As Bill Singer pulls a lever on the transformer box at UC Irvine, he illuminates both the baseball field and his own role as a citizen. Once known as the Singer Throwing Machine, a 20-game winner with both the Dodgers and Angels, Singer is an anomaly in an era when pampered players have developed a reputation for taking their money and never being heard from again.
April 4, 2014 | By Gwenda Bond
John Green's career as a book world phenom began auspiciously: His funny but tragic 2005 debut novel, "Looking for Alaska," became a cult young adult hit and landed the American Library Assn.'s Printz Award for YA novel of the year. This was followed by 2006's "An Abundance of Katherines," a heavily footnoted romantic comedy shortlisted for the Printz and the Los Angeles Times Book Prize, and 2008's "Paper Towns," which nabbed an Edgar Award. But it was 2012's "The Fault in Our Stars," featuring a heart-wrenching romance between intellectual teen cancer patients that cemented Green's status as a YA superstar.
April 3, 2014
Sandy Grossman, 78, a television sports director who oversaw broadcasts of a record 10 Super Bowls and introduced several innovations to TV sports coverage, died Wednesday of cancer at his home in Boca Raton, Fla., according to his son Dean. Grossman won eight Emmys for his work in a career that spanned more than four decades. From early on, he sought to not just cover the action, but also humanize sports matches by concentrating on individuals. "A good football broadcast should be like a good novel," Grossman said in a 1980 Los Angeles Times interview.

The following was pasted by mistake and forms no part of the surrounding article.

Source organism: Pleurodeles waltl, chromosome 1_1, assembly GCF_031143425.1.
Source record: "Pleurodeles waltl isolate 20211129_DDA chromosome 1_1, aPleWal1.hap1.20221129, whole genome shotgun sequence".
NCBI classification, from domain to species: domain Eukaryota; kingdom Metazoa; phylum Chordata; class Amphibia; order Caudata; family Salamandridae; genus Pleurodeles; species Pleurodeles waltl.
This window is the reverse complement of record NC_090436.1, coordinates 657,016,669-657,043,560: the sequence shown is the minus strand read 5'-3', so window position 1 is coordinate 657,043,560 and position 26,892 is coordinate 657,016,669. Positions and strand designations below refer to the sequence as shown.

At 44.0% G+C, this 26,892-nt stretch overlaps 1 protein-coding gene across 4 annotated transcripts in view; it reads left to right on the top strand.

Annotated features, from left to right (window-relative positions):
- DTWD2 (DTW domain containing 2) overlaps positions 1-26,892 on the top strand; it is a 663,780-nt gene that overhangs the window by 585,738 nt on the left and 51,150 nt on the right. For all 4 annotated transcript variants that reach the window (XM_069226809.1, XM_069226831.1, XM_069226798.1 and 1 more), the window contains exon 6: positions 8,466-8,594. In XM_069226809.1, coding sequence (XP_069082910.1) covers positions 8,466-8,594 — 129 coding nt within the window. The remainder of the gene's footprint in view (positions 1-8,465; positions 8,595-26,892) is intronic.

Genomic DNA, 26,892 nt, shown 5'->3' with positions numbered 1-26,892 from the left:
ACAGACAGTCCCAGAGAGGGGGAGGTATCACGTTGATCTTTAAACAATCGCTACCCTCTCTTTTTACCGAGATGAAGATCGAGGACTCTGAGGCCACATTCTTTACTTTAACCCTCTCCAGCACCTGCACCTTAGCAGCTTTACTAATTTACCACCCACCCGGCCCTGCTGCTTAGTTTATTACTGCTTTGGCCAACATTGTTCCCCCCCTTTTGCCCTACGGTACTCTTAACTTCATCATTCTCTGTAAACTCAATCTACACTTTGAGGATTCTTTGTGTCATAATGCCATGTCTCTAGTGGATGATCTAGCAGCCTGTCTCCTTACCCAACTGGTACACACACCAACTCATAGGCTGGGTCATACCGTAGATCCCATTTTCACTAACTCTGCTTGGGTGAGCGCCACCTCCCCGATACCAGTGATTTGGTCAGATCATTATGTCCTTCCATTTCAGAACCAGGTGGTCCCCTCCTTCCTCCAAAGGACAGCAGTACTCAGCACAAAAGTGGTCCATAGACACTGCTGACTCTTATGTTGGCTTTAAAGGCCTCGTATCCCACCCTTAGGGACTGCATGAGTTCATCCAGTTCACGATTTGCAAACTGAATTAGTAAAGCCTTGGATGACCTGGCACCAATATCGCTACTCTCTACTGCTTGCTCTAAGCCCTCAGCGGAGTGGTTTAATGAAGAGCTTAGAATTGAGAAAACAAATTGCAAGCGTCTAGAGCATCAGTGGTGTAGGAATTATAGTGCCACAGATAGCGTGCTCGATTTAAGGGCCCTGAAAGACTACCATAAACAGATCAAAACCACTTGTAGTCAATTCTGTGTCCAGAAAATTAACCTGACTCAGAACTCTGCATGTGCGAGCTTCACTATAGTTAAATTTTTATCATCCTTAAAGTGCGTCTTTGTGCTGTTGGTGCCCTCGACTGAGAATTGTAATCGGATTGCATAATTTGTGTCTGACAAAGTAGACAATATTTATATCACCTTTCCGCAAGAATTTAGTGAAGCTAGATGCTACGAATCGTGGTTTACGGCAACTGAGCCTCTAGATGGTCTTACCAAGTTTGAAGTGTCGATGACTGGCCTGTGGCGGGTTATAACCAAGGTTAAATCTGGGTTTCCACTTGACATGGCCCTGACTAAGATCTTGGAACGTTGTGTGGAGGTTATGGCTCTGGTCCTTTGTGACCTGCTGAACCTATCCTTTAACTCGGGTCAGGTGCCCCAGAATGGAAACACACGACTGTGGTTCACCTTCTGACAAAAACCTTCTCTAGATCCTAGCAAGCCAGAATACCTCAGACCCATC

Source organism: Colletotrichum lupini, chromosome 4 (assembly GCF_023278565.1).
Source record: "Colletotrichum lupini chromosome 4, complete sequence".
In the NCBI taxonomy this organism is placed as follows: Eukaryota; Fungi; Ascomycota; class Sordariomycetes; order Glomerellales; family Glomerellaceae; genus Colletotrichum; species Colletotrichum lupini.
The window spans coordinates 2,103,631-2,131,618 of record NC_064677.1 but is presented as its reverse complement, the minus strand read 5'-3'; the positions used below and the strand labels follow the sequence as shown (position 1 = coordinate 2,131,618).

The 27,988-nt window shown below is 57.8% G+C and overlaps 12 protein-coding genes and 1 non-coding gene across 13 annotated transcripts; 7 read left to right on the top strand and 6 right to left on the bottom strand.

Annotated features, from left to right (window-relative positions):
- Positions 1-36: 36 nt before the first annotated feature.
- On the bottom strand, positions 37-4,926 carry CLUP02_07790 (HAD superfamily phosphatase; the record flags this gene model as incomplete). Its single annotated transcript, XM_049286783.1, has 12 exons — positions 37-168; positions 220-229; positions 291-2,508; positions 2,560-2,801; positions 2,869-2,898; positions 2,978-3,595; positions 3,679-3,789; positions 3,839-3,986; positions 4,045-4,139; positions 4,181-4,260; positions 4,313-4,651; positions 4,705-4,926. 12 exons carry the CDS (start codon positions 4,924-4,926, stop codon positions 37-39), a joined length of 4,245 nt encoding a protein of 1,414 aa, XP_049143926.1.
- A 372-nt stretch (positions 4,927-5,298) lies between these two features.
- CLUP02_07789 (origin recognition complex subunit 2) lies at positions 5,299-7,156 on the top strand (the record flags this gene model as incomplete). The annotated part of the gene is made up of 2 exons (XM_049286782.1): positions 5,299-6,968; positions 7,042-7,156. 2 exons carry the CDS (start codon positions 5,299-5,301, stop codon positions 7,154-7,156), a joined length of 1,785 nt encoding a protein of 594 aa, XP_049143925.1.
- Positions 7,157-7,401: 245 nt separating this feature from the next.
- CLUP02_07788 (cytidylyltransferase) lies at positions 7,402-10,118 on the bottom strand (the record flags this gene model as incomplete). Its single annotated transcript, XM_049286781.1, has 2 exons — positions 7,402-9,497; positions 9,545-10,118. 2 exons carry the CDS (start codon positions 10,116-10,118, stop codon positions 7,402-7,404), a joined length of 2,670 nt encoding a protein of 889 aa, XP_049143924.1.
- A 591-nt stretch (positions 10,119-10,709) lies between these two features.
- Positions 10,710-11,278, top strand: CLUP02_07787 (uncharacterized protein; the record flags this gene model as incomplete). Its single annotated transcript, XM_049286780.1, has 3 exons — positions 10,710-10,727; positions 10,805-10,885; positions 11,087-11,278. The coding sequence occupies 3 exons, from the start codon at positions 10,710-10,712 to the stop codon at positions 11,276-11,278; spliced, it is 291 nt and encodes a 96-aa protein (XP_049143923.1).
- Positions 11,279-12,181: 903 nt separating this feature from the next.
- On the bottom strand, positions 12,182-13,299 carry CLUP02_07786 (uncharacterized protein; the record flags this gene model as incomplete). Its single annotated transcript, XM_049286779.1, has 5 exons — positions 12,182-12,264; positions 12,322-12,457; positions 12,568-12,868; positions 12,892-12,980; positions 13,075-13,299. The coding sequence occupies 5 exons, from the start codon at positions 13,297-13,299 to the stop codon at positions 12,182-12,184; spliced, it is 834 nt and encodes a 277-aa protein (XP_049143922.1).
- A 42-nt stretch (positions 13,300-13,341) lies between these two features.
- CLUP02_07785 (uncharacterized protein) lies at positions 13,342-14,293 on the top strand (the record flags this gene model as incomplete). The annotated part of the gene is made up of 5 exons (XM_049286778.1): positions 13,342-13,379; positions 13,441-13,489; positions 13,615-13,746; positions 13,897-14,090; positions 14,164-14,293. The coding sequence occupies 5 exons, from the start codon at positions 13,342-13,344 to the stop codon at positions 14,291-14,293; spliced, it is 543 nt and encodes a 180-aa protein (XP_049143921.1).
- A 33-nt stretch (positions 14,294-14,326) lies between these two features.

March 5, 2014 | By Julie Makinen
BEIJING - In the mid-1980s, Wu Tianming's star was on the rise. With China opening up to the world after the Cultural Revolution and Mao Tse-tung's death, he had found success as director of movies including "Life" and "The Old Well" and as the head of the Xi'an Film Studio. Under his guidance, daring and innovative filmmakers like Zhang Yimou and Chen Kaige were bursting onto the international scene with pictures like "Red Sorghum" and "King of Children. " Wu was making a name for himself for his willingness to shake up an ossified state-run studio - and was raising eyebrows for calling out Communist Party bureaucrats who meddled in the arts.